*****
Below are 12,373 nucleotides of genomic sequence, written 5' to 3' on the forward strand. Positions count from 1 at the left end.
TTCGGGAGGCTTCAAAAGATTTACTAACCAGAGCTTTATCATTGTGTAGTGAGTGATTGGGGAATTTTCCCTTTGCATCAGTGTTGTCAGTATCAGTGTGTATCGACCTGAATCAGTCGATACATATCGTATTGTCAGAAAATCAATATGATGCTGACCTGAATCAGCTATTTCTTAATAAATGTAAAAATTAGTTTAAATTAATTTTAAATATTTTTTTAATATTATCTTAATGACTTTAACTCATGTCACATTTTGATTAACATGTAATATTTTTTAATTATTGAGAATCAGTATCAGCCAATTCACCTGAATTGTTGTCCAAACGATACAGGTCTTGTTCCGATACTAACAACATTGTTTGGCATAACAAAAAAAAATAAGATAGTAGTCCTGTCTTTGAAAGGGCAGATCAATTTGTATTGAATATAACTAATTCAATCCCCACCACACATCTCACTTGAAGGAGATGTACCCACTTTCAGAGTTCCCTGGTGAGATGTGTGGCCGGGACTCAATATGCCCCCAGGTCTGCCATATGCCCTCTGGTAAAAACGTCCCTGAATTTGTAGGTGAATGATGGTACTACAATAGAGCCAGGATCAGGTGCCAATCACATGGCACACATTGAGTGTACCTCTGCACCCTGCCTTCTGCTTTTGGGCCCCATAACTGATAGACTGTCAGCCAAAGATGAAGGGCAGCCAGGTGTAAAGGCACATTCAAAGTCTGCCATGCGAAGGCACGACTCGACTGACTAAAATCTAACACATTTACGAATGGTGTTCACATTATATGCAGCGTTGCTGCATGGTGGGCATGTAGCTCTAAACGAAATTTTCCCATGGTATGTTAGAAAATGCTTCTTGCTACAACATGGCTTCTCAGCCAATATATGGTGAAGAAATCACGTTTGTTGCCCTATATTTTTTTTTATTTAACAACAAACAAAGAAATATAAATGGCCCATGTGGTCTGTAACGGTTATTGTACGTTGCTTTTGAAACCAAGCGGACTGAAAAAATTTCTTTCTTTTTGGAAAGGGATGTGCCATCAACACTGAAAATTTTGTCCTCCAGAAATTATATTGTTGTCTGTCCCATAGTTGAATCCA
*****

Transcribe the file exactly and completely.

Below are 12,373 nucleotides of genomic sequence, written 5' to 3' on the forward strand. Positions count from 1 at the left end.
TTCGGGAGGCTTCAAAAGATTTACTAACCAGAGCTTTATCATTGTGTAGTGAGTGATTGGGGAATTTTCCCTTTGCATCAGTGTTGTCAGTATCAGTGTGTATCGACCTGAATCAGTCGATACATATCGTATTGTCAGAAAATCAATATGATGCTGACCTGAATCAGCTATTTCTTAATAAATGTAAAAATTAGTTTAAATTAATTTTAAATATTTTTTTAATATTATCTTAATGACTTTAACTCATGTCACATTTTGATTAACATGTAATATTTTTTAATTATTGAGAATCAGTATCAGCCAATTCACCTGAATTGTTGTCCAAACGATACAGGTCTTGTTCCGATACTAACAACATTGTTTGGCATAACAAAAAAAAATAAGATAGTAGTCCTGTCTTTGAAAGGGCAGATCAATTTGTATTGAATATAACTAATTCAATCCCCACCACACATCTCACTTGAAGGAGATGTACCCACTTTCAGAGTTCCCTGGTGAGATGTGTGGCCGGGACTCAATATGCCCCCAGGTCTGCCATATGCCCTCTGGTAAAAACGTCCCTGAATTTGTAGGTGAATGATGGTACTACAATAGAGCCAGGATCAGGTGCCAATCACATGGCACACATTGAGTGTACCTCTGCACCCTGCCTTCTGCTTTTGGGCCCCATAACTGATAGACTGTCAGCCAAAGATGAAGGGCAGCCAGGTGTAAAGGCACATTCAAAGTCTGCCATGCGAAGGCACGACTCGACTGACTAAAATCTAACACATTTACGAATGGTGTTCACATTATATGCAGCGTTGCTGCATGGTGGGCATGTAGCTCTAAACGAAATTTTCCCATGGTATGTTAGAAAATGCTTCTTGCTACAACATGGCTTCTCAGCCAATATATGGTGAAGAAATCACGTTTGTTGCCCTATATTTTTTTTTATTTAACAACAAACAAAGAAATATAAATGGCCCATGTGGTCTGTAACGGTTATTGTACGTTGCTTTTGAAACCAAGCGGACTGAAAAAATTTCTTTCTTTTTGGAAAGGGATGTGCCATCAACACTGAAAATTTTGTCCTCCAGAAATTATATTGTTGTCTGTCCCATAGTTGAATCCA